GUNPOWDER MILKSHAKE – Review by Leslie Combemale

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Gunpower Milkshake is proof that you can have five talented, compelling actors acting the hell out of themselves and it still won’t make up for a one-dimensional derivative script. I’d still probably crawl through teargas to see Karen Gillan, Lena Headey, Angela Bassett, Michelle Yeoh, and Carla Gugino kicking ass in an assassin sisterhood, but it’s a real disappointment they didn’t have a script that could leverage their combined star power and thespian skill. What made the filmmakers behind Gunpowder Milkshake think they could replace dudes with guns with five powerful women working together (vaginas with guns?) and it would still just add up to the same old story?

The first few seconds of Gunpowder Milkshake begin with assassin Eva (Gillan) unexpectedly facing dozens of foes as she’s leaving a hit. We flash back to her childhood, and Eva and her murderer-for-hire mom Scarlet (Headey) share a milkshake at their favorite killer-friendly diner. Something goes wrong, and Scarlet leaves Eva alone. Cut to today, when Eva gets a kill contract from friendly yet terrifying boss Nathan (Paul Giamatti). He is highly placed in an all-male run syndicate called “The Firm”, and tells her the target ‘stole something from us’. After Eva shoots her victim, she discovers he stole in order to rescue his kidnapped daughter, who is in imminent danger of being murdered. Newcomer Chloe Coleman plays Emily, the 8-year-old caught in the crossfire Eva feels compelled to protect. Entering the fray are members of ‘the library’, which is indeed a library, but lots of books therein have page cut-outs hiding weapons inside. A colorful cast of badass librarians who also happen to be assassins and longtime friends of the long-disappeared Scarlet and her daughter run the joint. This tight knit crew includes Madeleine (Gugino), who loves books and hates curse words, Anna May (Bassett), who is mad at Scarlet, and Florence (Yeoh), who is circumspect and all about business. That’s all we know about these women. Who is the leader? It appears to be a democracy, because they vote before taking action, but that’s unclear. We do know they can and will fight, and if need be, fight dirty.

We are given a bit too much information about each character if the idea was to design the film around a sort of female version of ‘the man with no name’ archetype, but given too little for the audience to get hooked into the characters. It’s clear co-screenwriter and director Navot Papushado idolizes the work of Quentin Tarantino, but in his films the one thing Tarantino definitely does is give powerful motivation and backstory to his characters. It’s the reason for all that meandering dialogue your Tarantino-obsessed friends quote all the time.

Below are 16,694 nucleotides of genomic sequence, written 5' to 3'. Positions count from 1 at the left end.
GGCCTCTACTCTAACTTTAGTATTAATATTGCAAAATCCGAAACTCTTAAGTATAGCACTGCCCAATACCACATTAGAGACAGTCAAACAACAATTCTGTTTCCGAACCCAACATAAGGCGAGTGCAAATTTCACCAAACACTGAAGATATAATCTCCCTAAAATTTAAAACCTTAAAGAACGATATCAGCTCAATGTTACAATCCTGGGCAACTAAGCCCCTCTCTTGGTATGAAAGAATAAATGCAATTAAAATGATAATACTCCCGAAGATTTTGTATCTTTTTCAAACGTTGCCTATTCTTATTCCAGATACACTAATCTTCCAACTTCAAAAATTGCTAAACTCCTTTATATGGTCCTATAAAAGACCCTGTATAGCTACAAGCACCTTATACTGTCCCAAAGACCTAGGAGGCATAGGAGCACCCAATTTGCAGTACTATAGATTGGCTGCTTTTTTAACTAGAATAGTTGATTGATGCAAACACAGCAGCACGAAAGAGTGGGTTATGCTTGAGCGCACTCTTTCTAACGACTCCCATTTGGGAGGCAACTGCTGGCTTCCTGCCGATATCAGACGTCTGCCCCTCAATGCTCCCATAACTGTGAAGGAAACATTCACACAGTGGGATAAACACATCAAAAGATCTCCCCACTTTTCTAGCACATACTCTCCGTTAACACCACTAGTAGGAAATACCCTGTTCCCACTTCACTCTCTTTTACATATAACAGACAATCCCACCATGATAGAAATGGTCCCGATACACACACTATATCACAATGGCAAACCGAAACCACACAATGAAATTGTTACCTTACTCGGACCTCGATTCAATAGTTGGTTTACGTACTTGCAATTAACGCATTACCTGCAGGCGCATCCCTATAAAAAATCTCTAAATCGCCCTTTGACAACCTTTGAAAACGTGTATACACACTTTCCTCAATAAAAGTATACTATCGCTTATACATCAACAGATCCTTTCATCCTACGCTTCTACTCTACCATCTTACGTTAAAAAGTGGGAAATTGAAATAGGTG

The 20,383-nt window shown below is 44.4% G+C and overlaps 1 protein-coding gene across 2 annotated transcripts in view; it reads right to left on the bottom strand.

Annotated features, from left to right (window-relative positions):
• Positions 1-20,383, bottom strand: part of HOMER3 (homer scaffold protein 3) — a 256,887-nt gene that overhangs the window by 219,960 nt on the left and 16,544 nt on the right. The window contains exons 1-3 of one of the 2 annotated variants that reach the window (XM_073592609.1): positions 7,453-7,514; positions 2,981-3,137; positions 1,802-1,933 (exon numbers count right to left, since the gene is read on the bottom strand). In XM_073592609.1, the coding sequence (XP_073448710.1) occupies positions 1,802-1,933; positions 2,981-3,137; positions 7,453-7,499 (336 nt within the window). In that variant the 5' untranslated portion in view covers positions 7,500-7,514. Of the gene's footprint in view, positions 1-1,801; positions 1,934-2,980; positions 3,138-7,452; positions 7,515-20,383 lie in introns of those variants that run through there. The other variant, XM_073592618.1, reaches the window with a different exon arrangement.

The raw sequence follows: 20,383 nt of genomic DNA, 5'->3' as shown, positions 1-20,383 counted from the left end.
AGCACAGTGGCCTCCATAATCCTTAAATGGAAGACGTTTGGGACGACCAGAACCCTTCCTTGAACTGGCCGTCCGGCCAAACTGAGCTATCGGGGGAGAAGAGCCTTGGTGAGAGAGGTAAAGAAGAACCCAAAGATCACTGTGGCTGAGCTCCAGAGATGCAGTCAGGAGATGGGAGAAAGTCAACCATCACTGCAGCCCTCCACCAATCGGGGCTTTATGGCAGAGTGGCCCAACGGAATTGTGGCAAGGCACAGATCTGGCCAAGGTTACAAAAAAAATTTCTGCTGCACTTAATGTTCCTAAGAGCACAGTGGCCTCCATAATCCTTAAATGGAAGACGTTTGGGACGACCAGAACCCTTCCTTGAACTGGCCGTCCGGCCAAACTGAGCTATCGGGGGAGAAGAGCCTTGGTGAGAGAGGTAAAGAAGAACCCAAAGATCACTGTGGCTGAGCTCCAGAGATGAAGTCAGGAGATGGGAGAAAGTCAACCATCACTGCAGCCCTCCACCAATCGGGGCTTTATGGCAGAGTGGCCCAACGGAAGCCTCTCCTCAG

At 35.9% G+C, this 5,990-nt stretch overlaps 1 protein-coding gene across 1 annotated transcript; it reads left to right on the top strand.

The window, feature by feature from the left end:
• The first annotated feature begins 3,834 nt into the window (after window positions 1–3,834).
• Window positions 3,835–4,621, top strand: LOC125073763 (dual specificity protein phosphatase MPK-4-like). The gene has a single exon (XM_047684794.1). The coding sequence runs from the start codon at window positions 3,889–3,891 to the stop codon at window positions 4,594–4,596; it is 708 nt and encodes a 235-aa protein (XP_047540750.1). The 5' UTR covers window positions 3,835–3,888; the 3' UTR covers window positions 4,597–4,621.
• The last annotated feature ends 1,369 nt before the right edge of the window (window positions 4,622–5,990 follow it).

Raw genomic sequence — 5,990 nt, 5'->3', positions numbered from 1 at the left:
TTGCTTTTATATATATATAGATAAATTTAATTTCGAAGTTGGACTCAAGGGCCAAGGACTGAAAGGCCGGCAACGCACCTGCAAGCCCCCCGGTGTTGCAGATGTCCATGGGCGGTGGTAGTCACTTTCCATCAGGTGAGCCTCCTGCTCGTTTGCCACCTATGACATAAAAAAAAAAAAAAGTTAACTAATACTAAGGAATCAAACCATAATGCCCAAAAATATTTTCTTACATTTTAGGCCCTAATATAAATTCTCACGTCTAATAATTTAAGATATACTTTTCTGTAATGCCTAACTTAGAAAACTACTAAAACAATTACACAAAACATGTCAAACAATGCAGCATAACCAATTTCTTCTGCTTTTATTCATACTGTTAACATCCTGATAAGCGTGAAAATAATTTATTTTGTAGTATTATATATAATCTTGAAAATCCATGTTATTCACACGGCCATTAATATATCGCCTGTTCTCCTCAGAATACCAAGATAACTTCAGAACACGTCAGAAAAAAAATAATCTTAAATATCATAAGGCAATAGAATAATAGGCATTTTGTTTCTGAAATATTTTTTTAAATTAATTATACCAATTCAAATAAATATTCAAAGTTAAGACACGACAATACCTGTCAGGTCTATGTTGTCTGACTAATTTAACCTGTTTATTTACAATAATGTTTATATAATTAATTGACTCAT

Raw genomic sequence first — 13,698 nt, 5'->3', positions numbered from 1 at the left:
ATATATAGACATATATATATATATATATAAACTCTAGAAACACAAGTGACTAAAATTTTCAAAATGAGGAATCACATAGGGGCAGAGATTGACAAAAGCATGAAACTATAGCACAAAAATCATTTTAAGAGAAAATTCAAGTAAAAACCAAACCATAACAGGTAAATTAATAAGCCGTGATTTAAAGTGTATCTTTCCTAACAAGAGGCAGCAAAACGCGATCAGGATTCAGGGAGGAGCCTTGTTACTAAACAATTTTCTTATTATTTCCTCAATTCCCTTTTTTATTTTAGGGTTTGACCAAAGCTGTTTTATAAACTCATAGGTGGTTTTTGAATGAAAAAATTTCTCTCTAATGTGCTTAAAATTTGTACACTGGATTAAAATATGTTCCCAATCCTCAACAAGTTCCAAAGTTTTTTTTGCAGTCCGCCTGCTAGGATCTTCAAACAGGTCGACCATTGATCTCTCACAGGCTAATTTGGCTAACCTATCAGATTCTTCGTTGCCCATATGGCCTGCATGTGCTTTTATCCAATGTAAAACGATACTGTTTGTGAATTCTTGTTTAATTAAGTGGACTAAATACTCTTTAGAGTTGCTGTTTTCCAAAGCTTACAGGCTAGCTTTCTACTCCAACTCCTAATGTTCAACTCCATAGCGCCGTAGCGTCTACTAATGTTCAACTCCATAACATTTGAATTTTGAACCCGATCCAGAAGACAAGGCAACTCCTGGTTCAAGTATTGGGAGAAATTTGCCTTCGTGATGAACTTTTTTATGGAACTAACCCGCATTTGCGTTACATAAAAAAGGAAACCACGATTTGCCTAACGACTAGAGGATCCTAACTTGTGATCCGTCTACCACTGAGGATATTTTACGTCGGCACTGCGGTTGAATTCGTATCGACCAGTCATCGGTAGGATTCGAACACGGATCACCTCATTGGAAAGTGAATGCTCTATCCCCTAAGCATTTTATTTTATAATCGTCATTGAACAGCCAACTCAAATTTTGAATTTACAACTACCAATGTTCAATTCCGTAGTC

There’s a point where the sheer number of references to Tarantino films turn from homage to sycophancy. Emily wears a down jacket the exact shade of yellow Kiddo wears in Kill Bill, a diner is a major action hub, a la Reservoir Dogs and Pulp Fiction, and don’t get me started on the level of derivation in the shoot-out scenes. The trouble is that Tarantino himself was paying homage to his own cinematic heroes, so a number of these are 2-3 steps away from the original inspiration. That’s not to say that Gillan, Headey, Bassett, Yoeh, and Gugino don’t look cool AF cocking a shotgun in slow motion, or spraying a 50 foot radius with machine gun bullets.

These actors definitely put their heart into making Gunpowder Milkshake. You can’t blame them for its lack of substance. The problem is the writer/director gave them a flavorless recipe.

2 1/2 out of 5 stars.

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Leslie Combemale

Leslie Combemale writes as Cinema Siren on her own website,, and is a frequent contributor to MPA's, where she interviews filmmakers above and below the line, with a focus on women and diverse voices. She is the Senior Contributor at Leslie is in her 9th year as producer and moderator of the influential "Women Rocking Hollywood" panel at San Diego Comic-Con. She is a world-renowned expert on cinema art and her film art gallery, ArtInsights, located near DC, has celebrated cinema art and artists for 30 years.